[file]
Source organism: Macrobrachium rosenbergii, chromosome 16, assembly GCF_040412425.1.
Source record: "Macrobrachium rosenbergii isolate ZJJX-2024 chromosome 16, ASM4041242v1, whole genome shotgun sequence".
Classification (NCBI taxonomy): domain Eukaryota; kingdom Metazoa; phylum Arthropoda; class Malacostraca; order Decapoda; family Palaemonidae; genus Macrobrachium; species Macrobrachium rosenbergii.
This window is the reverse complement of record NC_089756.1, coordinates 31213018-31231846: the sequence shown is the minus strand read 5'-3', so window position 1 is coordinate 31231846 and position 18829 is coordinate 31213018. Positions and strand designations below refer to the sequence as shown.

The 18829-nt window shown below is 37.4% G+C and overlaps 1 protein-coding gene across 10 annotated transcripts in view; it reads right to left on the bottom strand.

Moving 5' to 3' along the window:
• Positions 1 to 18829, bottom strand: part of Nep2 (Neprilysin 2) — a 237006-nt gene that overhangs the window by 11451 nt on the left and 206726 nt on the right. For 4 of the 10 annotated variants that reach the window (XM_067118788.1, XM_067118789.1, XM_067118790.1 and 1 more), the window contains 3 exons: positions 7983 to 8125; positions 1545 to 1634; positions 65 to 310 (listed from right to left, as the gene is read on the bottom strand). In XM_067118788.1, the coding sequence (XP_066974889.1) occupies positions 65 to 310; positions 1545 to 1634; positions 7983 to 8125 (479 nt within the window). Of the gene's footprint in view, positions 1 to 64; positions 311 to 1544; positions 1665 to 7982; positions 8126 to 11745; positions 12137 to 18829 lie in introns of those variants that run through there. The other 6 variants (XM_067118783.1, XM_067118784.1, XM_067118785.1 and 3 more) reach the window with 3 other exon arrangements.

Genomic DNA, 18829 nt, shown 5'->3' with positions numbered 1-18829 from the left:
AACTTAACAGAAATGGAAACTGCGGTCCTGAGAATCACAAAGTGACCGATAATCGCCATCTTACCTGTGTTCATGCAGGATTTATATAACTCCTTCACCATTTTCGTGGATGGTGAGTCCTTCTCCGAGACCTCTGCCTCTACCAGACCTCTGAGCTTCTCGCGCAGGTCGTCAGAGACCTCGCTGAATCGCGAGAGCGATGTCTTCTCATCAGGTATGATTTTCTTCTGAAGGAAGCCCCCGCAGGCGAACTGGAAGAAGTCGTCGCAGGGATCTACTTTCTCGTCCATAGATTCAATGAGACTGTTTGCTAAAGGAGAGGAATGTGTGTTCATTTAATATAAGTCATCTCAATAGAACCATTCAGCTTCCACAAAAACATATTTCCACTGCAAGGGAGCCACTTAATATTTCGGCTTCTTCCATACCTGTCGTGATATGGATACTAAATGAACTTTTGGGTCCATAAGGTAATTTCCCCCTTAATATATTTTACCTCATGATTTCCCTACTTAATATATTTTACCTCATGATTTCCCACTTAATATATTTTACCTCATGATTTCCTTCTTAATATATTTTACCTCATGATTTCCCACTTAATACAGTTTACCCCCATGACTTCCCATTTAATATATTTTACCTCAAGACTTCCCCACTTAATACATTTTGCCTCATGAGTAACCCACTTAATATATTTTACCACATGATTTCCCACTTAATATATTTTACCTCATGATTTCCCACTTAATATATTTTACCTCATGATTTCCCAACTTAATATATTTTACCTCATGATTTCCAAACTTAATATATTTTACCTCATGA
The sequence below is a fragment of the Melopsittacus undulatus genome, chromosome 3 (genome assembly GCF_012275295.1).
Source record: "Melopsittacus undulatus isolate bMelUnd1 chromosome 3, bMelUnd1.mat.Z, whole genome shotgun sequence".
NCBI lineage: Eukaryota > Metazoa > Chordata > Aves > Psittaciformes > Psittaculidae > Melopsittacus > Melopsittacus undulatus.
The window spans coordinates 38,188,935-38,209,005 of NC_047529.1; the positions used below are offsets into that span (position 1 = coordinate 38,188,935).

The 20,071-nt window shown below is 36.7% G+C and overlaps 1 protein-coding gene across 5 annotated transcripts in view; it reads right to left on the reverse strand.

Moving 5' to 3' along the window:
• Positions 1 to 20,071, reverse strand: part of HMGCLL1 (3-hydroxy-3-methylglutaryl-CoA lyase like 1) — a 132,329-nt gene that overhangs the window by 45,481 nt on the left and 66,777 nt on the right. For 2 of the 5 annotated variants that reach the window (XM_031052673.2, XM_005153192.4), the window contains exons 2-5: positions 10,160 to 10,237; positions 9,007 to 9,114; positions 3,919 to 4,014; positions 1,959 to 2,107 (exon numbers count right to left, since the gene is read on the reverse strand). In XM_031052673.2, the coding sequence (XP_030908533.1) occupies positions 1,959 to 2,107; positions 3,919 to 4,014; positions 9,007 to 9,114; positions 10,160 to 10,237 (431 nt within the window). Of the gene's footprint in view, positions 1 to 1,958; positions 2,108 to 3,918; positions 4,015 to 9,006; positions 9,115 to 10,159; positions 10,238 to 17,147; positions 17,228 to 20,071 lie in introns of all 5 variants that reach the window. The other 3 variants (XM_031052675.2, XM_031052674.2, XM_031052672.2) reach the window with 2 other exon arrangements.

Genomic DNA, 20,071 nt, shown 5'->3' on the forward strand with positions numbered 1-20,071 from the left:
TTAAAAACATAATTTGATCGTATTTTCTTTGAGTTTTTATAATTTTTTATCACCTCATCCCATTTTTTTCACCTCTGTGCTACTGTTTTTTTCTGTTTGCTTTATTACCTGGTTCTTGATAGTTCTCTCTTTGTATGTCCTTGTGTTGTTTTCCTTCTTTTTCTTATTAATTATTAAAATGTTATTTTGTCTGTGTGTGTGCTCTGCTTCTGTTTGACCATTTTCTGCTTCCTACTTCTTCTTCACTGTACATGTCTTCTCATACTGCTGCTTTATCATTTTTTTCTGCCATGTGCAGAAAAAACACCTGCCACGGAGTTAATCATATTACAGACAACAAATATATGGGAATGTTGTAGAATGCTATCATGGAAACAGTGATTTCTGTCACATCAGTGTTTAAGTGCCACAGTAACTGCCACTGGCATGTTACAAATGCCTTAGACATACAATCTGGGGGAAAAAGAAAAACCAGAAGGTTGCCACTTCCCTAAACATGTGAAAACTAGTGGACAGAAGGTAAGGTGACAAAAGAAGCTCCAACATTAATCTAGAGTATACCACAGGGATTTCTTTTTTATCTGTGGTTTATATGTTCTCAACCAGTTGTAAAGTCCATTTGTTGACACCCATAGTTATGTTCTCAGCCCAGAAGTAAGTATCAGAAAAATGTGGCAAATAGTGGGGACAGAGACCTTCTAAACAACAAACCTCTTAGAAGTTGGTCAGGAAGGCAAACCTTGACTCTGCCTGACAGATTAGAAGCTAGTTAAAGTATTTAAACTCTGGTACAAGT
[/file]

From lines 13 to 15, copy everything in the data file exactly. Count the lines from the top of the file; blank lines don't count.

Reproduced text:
The window spans coordinates 38,188,935-38,209,005 of NC_047529.1; the positions used below are offsets into that span (position 1 = coordinate 38,188,935).

The 20,071-nt window shown below is 36.7% G+C and overlaps 1 protein-coding gene across 5 annotated transcripts in view; it reads right to left on the reverse strand.

Moving 5' to 3' along the window: